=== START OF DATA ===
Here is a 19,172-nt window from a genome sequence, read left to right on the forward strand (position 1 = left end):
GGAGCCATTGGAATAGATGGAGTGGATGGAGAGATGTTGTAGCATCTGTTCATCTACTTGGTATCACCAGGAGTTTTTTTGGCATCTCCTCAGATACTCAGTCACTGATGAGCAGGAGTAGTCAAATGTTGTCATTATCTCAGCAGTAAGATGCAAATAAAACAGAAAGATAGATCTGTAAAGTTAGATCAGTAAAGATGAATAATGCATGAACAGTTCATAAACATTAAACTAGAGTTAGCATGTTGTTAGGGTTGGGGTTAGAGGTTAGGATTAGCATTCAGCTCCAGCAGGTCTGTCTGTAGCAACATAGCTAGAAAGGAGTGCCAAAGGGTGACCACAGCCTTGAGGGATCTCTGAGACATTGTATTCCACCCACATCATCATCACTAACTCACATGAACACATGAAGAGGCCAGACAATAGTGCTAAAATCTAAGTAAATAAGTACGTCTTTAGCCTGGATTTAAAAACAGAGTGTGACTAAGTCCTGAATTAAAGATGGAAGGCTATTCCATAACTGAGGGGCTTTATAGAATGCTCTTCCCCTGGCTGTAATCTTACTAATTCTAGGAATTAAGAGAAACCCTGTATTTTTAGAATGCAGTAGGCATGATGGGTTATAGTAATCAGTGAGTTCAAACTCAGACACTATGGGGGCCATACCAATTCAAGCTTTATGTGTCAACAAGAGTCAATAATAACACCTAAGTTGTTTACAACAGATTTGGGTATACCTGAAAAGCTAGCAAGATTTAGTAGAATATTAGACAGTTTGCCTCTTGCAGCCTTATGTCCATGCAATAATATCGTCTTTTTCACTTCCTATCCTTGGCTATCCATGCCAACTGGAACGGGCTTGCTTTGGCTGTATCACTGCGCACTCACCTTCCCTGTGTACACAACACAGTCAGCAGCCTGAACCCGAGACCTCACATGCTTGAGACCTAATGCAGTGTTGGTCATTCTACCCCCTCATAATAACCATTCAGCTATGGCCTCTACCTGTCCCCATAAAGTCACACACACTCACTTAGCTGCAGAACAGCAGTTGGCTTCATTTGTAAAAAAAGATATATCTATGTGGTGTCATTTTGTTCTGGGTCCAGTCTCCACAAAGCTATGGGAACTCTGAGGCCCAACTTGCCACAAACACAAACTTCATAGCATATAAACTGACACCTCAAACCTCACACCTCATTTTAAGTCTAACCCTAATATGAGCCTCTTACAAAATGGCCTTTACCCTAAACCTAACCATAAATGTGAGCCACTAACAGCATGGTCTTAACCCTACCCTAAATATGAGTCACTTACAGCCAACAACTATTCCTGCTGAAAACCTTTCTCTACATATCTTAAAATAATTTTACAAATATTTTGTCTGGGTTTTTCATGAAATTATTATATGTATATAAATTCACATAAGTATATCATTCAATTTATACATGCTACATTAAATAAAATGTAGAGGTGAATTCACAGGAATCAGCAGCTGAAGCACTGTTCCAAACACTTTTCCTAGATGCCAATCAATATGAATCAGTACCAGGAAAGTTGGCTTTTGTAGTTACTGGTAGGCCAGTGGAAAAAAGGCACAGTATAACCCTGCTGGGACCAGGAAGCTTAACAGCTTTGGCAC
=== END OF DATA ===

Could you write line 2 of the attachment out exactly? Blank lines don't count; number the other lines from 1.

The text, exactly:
GGAGCCATTGGAATAGATGGAGTGGATGGAGAGATGTTGTAGCATCTGTTCATCTACTTGGTATCACCAGGAGTTTTTTTGGCATCTCCTCAGATACTCAGTCACTGATGAGCAGGAGTAGTCAAATGTTGTCATTATCTCAGCAGTAAGATGCAAATAAAACAGAAAGATAGATCTGTAAAGTTAGATCAGTAAAGATGAATAATGCATGAACAGTTCATAAACATTAAACTAGAGTTAGCATGTTGTTAGGGTTGGGGTTAGAGGTTAGGATTAGCATTCAGCTCCAGCAGGTCTGTCTGTAGCAACATAGCTAGAAAGGAGTGCCAAAGGGTGACCACAGCCTTGAGGGATCTCTGAGACATTGTATTCCACCCACATCATCATCACTAACTCACATGAACACATGAAGAGGCCAGACAATAGTGCTAAAATCTAAGTAAATAAGTACGTCTTTAGCCTGGATTTAAAAACAGAGTGTGACTAAGTCCTGAATTAAAGATGGAAGGCTATTCCATAACTGAGGGGCTTTATAGAATGCTCTTCCCCTGGCTGTAATCTTACTAATTCTAGGAATTAAGAGAAACCCTGTATTTTTAGAATGCAGTAGGCATGATGGGTTATAGTAATCAGTGAGTTCAAACTCAGACACTATGGGGGCCATACCAATTCAAGCTTTATGTGTCAACAAGAGTCAATAATAACACCTAAGTTGTTTACAACAGATTTGGGTATACCTGAAAAGCTAGCAAGATTTAGTAGAATATTAGACAGTTTGCCTCTTGCAGCCTTATGTCCATGCAATAATATCGTCTTTTTCACTTCCTATCCTTGGCTATCCATGCCAACTGGAACGGGCTTGCTTTGGCTGTATCACTGCGCACTCACCTTCCCTGTGTACACAACACAGTCAGCAGCCTGAACCCGAGACCTCACATGCTTGAGACCTAATGCAGTGTTGGTCATTCTACCCCCTCATAATAACCATTCAGCTATGGCCTCTACCTGTCCCCATAAAGTCACACACACTCACTTAGCTGCAGAACAGCAGTTGGCTTCATTTGTAAAAAAAGATATATCTATGTGGTGTCATTTTGTTCTGGGTCCAGTCTCCACAAAGCTATGGGAACTCTGAGGCCCAACTTGCCACAAACACAAACTTCATAGCATATAAACTGACACCTCAAACCTCACACCTCATTTTAAGTCTAACCCTAATATGAGCCTCTTACAAAATGGCCTTTACCCTAAACCTAACCATAAATGTGAGCCACTAACAGCATGGTCTTAACCCTACCCTAAATATGAGTCACTTACAGCCAACAACTATTCCTGCTGAAAACCTTTCTCTACATATCTTAAAATAATTTTACAAATATTTTGTCTGGGTTTTTCATGAAATTATTATATGTATATAAATTCACATAAGTATATCATTCAATTTATACATGCTACATTAAATAAAATGTAGAGGTGAATTCACAGGAATCAGCAGCTGAAGCACTGTTCCAAACACTTTTCCTAGATGCCAATCAATATGAATCAGTACCAGGAAAGTTGGCTTTTGTAGTTACTGGTAGGCCAGTGGAAAAAAGGCACAGTATAACCCTGCTGGGACCAGGAAGCTTAACAGCTTTGGCAC